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The commonplace campus radical and the cure that’s worse than the disease

There’s a simple question behind the things I’ve written over the past six months or so about the intersection between the Duke lacrosse case and the conservative critique of higher education. How can anyone who’s worried about the academic world’s low intellectual standards, who’s pushing to raise those standards, even, how can they not only tolerate but promote the anti-intellectual nonsense that’s been used to inflated the Duke scandal into a cause celebre and rally the shock troops?

I’m not thinking about the ignorant ranters who are ready with a knee-jerk response on most any political topic. I’m thinking about people who work in or around academia, especially those who are inclined to translate their dissatisfaction into a program for reform, though a lot of the time the difference between these more informed critics and the random ranters is not all that clear. My theory is that what the reform movement stands for is more subtle and a lot less compelling than what it stands against—a litany of outrageous incidents involving scary, muddle-headed tenured radicals and the craven administrators who do their dirty work. Without the radicals to generate fear and loathing, the movement has little claim to public attention. The point man in pressing the lacrosse case into service for the cause is KC Johnson, but his crusade is larger than that one scandal and, as I’ve pointed out in the last two entries, he’s just as nonsensical and unprincipled when he’s pursuing other targets.

About a month ago the web site Minding the Campus ran an essay of his, “Obama And The Campus Left.” It’s a post-election look at the “intriguing possibilities” for “meaningful reform on the nation’s college campuses” under the new administration. It overlaps quite a bit with pieces of his that I’ve already written more than enough about. All I’m interested in this time is what the essay reveals about the reform movement.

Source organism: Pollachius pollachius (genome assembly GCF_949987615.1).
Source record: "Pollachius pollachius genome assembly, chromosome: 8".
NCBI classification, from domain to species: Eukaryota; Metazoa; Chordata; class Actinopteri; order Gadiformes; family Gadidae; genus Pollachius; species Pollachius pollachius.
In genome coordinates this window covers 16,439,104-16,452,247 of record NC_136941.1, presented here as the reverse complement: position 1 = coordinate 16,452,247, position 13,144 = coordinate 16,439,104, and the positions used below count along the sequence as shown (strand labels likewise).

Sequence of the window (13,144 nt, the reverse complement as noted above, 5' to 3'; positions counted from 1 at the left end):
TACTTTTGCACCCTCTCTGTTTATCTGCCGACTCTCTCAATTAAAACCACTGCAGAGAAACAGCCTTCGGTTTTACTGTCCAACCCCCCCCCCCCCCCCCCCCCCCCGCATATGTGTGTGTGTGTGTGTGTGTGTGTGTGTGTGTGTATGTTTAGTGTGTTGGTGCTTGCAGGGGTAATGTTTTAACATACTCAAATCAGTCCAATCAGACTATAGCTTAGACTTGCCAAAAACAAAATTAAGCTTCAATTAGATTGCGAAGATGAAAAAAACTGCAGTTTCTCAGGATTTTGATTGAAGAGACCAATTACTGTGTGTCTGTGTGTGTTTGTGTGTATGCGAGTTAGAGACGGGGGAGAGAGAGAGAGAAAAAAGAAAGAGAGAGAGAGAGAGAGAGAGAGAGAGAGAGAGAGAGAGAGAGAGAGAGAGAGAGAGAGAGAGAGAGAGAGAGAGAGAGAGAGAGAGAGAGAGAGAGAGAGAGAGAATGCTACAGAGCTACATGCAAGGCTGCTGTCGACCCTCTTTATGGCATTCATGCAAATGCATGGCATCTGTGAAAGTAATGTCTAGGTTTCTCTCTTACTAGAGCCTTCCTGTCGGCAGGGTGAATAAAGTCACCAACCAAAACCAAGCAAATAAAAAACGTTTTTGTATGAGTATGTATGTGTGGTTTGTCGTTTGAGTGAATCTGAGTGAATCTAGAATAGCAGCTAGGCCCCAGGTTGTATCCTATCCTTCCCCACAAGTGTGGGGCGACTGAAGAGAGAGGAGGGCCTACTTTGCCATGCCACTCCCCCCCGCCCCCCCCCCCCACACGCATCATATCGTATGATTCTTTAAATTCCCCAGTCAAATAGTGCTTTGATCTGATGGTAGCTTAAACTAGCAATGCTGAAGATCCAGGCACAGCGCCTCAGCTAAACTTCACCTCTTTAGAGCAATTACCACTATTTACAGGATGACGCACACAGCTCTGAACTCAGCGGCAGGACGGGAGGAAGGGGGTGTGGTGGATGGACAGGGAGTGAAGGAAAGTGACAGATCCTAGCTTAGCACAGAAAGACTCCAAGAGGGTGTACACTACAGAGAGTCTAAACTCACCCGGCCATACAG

Minding the Campus is brought to you by the Manhattan Institute. Where there’s an Institute, there’s an agenda, or better yet, many agendas, each with a Center devoted to it. The Center for the American University, for instance, which seeks to promote “diversity of thought” (aka “intellectual pluralism”) in higher education. One prong of their effort is the Veritas Fund, which is supposed to bolster “Western Civ” in university curricula. Minding the Campus is another prong, intended to “foster a new climate of opinion that favors civil and honest engagement of all sides, offering an engaged debate for readers concerned with the state of the modern university.” Or so they say. My assumption is that high-minded statements of purpose like that one are more or less disingenuous until proven otherwise. In this case the assumption is borne out by the content, which isn’t to say that the whole thing is a sham—on the scale of partisan web sites, it’s got some pretty respectable stuff. But there’s a paragraph of Johnson’s essay that gives a truer picture of the site’s premises and priorities.

I’m a Democrat who donated to Obama’s campaign in both the primary and general election. But only the most closed-minded ideologue would deny that conservatives have dominated the recent battle of ideas in higher education. No politician can publicly defend the current situation of professors operating in a groupthink atmosphere, to the detriment of the students they teach. While liberals have mostly ignored the problem, conservatives have helped expose the alarming decline in intellectual pluralism on today’s college campuses. They’ve also fought to uphold free speech on campus, advocated restoring merit and quality as the basic instruments for academic evaluation, and challenged the idea that diversity should form the preeminent goal in university personnel or admissions processes.

The sentence I highlighted stands out for its parochial bluster and for the battle metaphor, which I can’t help but read ironically. I guess we’re supposed to conclude that conservatives are winning the battle because they have better ideas, or maybe because they’re more persuasive. In a commentary from a few years ago arguing against “intellectual diversity,” Stanley Fish uses the same metaphor, but he identifies the war, as well (his mystification about a conventional horticultural metaphor is odd, though). Deciding “who won (or is winning) the culture wars in the academy… depends on what you mean by winning.” “The left may have won the curricular battle, but the right won the public-relations war.”